New Delhi: The Indian auto market is in a state of churning. India crossed the one million mark to deliver 1.1 million cars (plus 335,000 utility vehicles) last year including a dozen new models. Things continue to be on a roll with six new models launched in April and with Renault having made its India launch with a car that should stir up the market a wee bit more.
Think for a moment: what would happen if you were offered a modern saloon with the inner space of a Corolla, outer length of an Accent and the price of a top end Santro? You are likely to drop whatever you were doing and head straight for the nearest Mahindra-Renault showroom where you will find a handsome but not too brilliantly styled saloon that can accommodate a large family and all your luggage for those weekend getaways.
Well, it is likely that you will then be confused as to which model to plumb for? You will have a choice of three engines, five trim levels and six colour options for each one. The basic 1400 cc 75 hp petrol model will be available at a Delhi showroom price of just Rs4.35 lakh while the top 1600 cc 84 hp petrol model would still be at an affordable Rs5.76 lakh. Moreso, diesel buffs will get amazing value with the 1500 cc 65 hp common rail version in a range of Rs5.54 to Rs6.51 lakh.
Now, there is nothing cheap about the Logan and what we are seeing is a very aggressive entry strategy by Renault who, taking advantage of Mahindra’s low cost - high volume manufacturing base, is making its first foray in Indian shores.
This is a big project that perhaps intends to make India an export base for foreign countries where right hand drive cars are used. Renault is France’s top auto company and is ranked 10th in the world. If this is combined with its sister company, Nissan of Japan, it will end up with a combined production of nearly six million cars while ranking fourth in the world, ahead even of Volkswagen.
The importance of this project was evident when the legendary Carlos Ghosn, Head of both the companies came especially to India for the launch.
With prices roughly 15 - 20% below the price of some of its excellent competitors like the Accent, City, Fusion, Aveo and Verna, the Logan looks poised to create a serious ‘shake up’ in the Indian car market.
Their 1400 cc models undercut the Esteem and the successful Indigo range and it will not be too much of a surprise to find these established models offering generous summer discounts, special finance deals and free goodies to hold on to buyer attention.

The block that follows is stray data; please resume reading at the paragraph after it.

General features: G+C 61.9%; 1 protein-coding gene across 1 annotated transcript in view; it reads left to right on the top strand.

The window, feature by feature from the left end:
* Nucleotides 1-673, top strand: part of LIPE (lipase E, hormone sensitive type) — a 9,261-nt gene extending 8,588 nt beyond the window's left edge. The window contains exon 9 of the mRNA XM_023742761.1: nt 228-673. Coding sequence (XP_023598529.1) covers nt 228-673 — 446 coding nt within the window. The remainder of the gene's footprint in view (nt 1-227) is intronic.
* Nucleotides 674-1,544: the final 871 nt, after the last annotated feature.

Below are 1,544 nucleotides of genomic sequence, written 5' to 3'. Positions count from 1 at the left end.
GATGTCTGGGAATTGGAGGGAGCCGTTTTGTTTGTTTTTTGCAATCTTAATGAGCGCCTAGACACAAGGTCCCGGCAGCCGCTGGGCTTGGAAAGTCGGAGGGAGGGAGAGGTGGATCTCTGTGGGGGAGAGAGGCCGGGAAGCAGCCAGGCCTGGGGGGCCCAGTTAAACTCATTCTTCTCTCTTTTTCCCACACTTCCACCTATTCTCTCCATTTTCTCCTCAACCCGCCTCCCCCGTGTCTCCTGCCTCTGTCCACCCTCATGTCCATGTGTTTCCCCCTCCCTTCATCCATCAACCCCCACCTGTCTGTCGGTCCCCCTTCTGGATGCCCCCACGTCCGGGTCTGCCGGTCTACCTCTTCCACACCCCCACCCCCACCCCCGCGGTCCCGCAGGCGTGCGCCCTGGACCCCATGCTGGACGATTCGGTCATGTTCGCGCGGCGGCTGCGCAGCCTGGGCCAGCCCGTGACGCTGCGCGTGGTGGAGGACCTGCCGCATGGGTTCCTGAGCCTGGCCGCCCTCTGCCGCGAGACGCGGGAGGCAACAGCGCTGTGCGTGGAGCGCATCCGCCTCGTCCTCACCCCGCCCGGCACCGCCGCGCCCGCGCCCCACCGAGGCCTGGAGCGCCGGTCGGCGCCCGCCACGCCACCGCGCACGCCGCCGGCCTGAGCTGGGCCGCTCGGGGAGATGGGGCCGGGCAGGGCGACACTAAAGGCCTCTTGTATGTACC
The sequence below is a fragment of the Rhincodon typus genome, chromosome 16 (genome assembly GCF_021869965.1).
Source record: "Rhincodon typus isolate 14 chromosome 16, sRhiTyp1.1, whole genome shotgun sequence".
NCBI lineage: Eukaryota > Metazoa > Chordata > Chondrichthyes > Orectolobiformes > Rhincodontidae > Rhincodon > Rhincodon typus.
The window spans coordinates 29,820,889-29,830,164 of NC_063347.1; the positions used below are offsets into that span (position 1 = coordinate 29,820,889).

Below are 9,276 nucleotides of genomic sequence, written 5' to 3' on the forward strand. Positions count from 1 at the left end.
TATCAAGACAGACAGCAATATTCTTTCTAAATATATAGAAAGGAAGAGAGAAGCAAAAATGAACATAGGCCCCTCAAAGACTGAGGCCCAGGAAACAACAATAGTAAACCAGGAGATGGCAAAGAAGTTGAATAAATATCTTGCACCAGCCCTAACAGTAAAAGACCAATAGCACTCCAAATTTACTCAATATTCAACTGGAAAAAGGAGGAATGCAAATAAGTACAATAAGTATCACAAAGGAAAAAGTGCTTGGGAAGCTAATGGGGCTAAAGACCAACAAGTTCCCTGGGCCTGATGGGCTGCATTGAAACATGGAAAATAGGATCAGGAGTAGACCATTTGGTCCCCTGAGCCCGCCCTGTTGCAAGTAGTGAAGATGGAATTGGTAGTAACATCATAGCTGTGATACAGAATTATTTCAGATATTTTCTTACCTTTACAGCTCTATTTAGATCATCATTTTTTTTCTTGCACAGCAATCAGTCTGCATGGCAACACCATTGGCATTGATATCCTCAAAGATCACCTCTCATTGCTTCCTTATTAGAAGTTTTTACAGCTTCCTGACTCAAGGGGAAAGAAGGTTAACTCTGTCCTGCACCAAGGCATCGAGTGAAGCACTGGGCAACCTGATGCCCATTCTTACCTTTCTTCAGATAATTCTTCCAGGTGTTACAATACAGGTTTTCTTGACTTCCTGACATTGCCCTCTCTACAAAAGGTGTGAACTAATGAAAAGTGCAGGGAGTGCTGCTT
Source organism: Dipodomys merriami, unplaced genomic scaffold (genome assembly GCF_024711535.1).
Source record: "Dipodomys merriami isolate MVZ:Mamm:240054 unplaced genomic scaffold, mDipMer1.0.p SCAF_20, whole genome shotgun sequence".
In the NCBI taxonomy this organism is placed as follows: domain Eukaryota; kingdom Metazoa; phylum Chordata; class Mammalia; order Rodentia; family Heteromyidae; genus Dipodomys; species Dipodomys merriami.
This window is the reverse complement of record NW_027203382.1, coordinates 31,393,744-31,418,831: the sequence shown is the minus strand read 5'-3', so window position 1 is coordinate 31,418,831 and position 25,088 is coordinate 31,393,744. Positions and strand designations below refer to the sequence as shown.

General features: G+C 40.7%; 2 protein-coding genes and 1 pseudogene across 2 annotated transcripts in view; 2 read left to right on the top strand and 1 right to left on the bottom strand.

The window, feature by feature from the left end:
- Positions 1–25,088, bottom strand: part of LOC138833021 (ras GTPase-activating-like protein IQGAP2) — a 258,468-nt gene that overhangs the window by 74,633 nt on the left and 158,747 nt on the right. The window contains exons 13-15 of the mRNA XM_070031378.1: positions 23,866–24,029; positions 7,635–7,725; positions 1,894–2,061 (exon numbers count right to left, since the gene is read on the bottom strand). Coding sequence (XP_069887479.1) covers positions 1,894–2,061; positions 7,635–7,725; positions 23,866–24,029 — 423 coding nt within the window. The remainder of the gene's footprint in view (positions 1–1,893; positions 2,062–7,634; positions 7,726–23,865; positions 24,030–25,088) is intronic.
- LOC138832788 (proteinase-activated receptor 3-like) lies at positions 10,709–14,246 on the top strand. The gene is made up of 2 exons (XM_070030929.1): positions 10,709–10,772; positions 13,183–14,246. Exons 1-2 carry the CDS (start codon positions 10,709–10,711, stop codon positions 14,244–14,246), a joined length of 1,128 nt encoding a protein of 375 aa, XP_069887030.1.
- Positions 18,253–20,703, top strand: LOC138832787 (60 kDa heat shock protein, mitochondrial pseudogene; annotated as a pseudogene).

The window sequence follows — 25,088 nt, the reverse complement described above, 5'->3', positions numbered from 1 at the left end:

Appearance wise, the Logan is “good” rather than “great”. It displays the practical but slightly boxy elements of Romania’s Dacia heritage before it became part of the Renault Empire. While it has been sandpapered slightly, it still lacks that element of France’s fabled chic.
Being the tallest saloon it looks a mite squat even if it provides sufficient inside headroom. However, these deficiencies have certainly not stopped it from being well received before hitting Indian shores.
Mahindra has made a few changes in the India version though - double grille with horizontal slats angling upwards towards the jewel effect and headlights that look much better than the original. Strangely there is no badging on the sides and the badging on the rear does not show whether it is the 1.4 or 1.6 litre model or the diesel sibling.
Its interiors are spacious and the base GL models are well kitted with heavy duty air-conditioners, remote fuel lid, wing mirrors, collapsible steering, halogen headlights, anti-theft ignition, plush fabric seats, moulded floor carpets, body coloured bumpers and tachometers. All the other models will have power steering and power windows while the top models sport cabin heaters, theatre lights, lights in the boot and glove box, airbags, ABS brakes, etc.
Needless to say, like all modern cars, the Logan has a full array of safety features and for those who travel frequently, there is a huge boot to stack up stuff of assorted shapes and sizes.
Behind-the-driving wheel lie refined engines, even if they do not figure amongst the fastest in acceleration contests. They are fun to drive and have a smooth linear delivery of power. The ride comfort quotient is high too, perhaps because of the need to smoothen out the pretty but bumpy cobbled roads of Paris, for are not all French cars famous for their suspensions.
The Logan can take on moderate potholes and bumps in regal comfort, and the ride is at the cost of handling corners, but without excessive roll or dive.
Initially, the car will be rolled out through the Mahindra Scorpio dealerships in the main metros and later in other towns. Watch out for the many Renault diamond logos on the cars that may soon find their way onto your city roads.